At long, long last, a bit of good news on immigration reform — if it’s true. A money quote from Ryan Lizza’s New Yorker piece about the big push in Congress for amnesty:
[A] senior White House offcial insisted that Obama’s role in overseeing details of the bill has been more signifcant than is generally known. ‘No decisions are being made without talking to us about it,’ the official said of the Gang of Eight negotiations … ‘This does not fly if we’re not O.K. with it, because everyone knows this is going to pass with some Republicans but with a majority of Democrats, and it’s going to require even more Democrats in the House.’ … ‘We’re not worried about short-term political credit. We’ll get plenty of it if it gets signed,’ the official said, adding that the White House was willing to let Republicans like [Lindsey] Graham and [Marco] Rubio, who are regularly attacked by conservatives, have the political space they needed. … ‘We’re the hammer on the back end. If the Republicans try to scuttle it, we’re the ones who can communicate to the Latino community who scuttled it.’
Bingo. The most obvious route to passage in the House is with near-unanimous Democratic support and a rump of 30-40 GOP moderates whose districts aren’t so red that voting for the Gang of Eight bill might end up as a career-ender. That makes things nice and simple: If Boehner follows the Hastert Rule and refuses to bring a bill to the floor that’s opposed by the majority of the GOP caucus, then border hawks have a very real chance of stopping this thing. If Boehner abandons the Hastert Rule and decides to try to pass it 180 Democrats and 40 Republicans, then he’s probably done as Speaker but he’ll have pushed immigration reform through. That’s been the big X factor in all this. Is the GOP leadership so hot for reform that Boehner might fall on his sword to make it happen?
At the Examiner, David Drucker’s sources say no:
House Speaker John Boehner is not going to bring a comprehensive immigration-reform plan to the floor if a majority of Republicans don’t support it, sources familiar with his plans said.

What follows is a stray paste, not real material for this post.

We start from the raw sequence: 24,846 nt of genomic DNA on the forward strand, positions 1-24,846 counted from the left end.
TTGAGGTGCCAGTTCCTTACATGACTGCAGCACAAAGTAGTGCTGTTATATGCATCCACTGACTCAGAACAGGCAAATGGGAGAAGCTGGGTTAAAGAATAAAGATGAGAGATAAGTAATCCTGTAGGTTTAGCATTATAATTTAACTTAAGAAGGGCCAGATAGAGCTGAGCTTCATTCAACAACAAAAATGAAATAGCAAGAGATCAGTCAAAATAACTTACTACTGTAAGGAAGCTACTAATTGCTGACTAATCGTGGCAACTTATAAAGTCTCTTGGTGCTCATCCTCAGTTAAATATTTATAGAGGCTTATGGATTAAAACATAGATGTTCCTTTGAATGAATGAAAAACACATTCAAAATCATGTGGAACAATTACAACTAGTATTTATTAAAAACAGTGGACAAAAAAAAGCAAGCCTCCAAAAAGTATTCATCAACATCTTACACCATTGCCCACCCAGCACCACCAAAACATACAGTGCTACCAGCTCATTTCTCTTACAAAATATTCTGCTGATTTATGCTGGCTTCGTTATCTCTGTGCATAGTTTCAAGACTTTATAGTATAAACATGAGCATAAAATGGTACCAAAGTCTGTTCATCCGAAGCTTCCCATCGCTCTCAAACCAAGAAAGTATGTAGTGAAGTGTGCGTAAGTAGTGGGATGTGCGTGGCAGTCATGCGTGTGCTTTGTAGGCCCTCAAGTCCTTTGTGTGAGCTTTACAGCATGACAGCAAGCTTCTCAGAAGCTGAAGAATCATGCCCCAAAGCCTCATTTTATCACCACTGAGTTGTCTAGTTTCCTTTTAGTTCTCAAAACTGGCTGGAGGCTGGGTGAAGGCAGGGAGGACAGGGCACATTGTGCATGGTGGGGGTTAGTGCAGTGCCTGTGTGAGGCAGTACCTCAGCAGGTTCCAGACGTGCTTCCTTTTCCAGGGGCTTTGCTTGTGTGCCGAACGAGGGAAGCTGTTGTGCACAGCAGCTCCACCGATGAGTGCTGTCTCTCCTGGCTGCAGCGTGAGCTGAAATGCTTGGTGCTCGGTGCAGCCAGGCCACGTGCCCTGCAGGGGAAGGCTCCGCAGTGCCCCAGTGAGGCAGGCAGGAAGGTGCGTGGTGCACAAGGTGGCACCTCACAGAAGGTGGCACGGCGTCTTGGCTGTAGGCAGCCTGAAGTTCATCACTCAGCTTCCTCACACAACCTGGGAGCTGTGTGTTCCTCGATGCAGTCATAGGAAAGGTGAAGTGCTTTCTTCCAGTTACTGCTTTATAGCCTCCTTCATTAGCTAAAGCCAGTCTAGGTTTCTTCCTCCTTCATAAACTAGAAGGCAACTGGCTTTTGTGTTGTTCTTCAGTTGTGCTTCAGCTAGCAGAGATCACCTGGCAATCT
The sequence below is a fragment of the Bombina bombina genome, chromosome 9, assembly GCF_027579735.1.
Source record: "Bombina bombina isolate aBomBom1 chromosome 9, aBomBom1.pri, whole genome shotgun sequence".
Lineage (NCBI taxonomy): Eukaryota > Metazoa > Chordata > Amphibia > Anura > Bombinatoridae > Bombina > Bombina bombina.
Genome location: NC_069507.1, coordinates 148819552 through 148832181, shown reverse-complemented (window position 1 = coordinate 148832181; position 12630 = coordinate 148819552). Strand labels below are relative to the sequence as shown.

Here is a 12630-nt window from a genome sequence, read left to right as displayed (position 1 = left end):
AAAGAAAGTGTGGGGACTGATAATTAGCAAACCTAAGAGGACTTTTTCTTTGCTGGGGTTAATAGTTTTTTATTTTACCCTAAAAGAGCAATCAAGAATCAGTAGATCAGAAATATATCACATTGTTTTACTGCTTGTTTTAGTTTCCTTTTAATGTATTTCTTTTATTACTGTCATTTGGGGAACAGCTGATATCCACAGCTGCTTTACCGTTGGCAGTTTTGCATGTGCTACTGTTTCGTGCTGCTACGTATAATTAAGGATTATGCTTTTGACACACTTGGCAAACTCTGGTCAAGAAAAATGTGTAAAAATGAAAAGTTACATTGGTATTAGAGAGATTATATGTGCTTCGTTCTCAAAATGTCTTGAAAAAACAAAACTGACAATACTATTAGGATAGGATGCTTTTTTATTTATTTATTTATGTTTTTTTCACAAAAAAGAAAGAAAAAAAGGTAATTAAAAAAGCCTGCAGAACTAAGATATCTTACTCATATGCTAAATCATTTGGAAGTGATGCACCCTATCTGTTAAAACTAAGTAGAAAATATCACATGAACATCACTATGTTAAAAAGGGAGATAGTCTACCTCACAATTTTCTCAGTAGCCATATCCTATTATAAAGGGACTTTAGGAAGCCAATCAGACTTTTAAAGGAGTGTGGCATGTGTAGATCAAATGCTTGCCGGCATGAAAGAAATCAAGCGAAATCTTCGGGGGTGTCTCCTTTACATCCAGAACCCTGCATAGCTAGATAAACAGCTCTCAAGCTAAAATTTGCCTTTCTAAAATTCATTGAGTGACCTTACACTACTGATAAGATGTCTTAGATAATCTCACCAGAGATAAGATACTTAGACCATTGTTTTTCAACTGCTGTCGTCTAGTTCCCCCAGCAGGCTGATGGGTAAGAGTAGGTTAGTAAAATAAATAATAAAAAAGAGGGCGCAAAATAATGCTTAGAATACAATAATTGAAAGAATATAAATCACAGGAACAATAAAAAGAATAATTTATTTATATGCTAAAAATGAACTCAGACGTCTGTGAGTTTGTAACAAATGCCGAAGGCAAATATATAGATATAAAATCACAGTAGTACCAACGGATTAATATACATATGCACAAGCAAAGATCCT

“No way in hell,” is how several described the chances of the speaker acting on such a proposal without a majority of his majority behind him…
“I just don’t think that’s the winning formula here,” [Rep. Tom] Cole told The Washington Examiner. “What the speaker wants to do is have a hopefully bipartisan product — certainly one that has the majority of Republicans — pass the House. This has got too much emotional, political impact and I think it really has to be genuinely bipartisan.”
Reassuring, but only up to a point. Al Hunt of Bloomberg predicted yesterday that if Boehner concludes there’s no hope for immigration reform except to violate the Hastert Rule, he’ll violate it, pass the bill, and accept the consequences to his Speakership. No doubt most Beltway Republicans are hoping that he does. In a sense, pushing the bill through with most House GOPers voting no is an ideal outcome to them. Letting most House Republicans vote no ensures that they won’t have to worry about turnout or primary challenges in their districts back home. Meanwhile, the dream of amnesty will have become a reality with two Republicans — Marco Rubio and John Boehner — drawing lots of breathless media coverage as the men who made reform happen. The party will, in theory, get an image boost with Latinos for that and yet it’ll retain its House majority with conservative support for the members of the caucus who voted against the bill. I wonder what establishment Republicans have in mind for a post-Speakership John Boehner if he comes through for them. The lobbyist opportunities must be simply mind-boggling.
If you missed it in Headlines, read Byron York on how the Gang of Eight bill offers several loopholes, including discretionary waivers to Janet Napolitano, for illegals convicted of multiple misdemeanors to gain legal status anyway. That the Gang would include poisonous exceptions like that knowing how much it would antagonize the conservatives they’re ostensibly trying to win over shows just how much control Democrats ultimately have over the bill.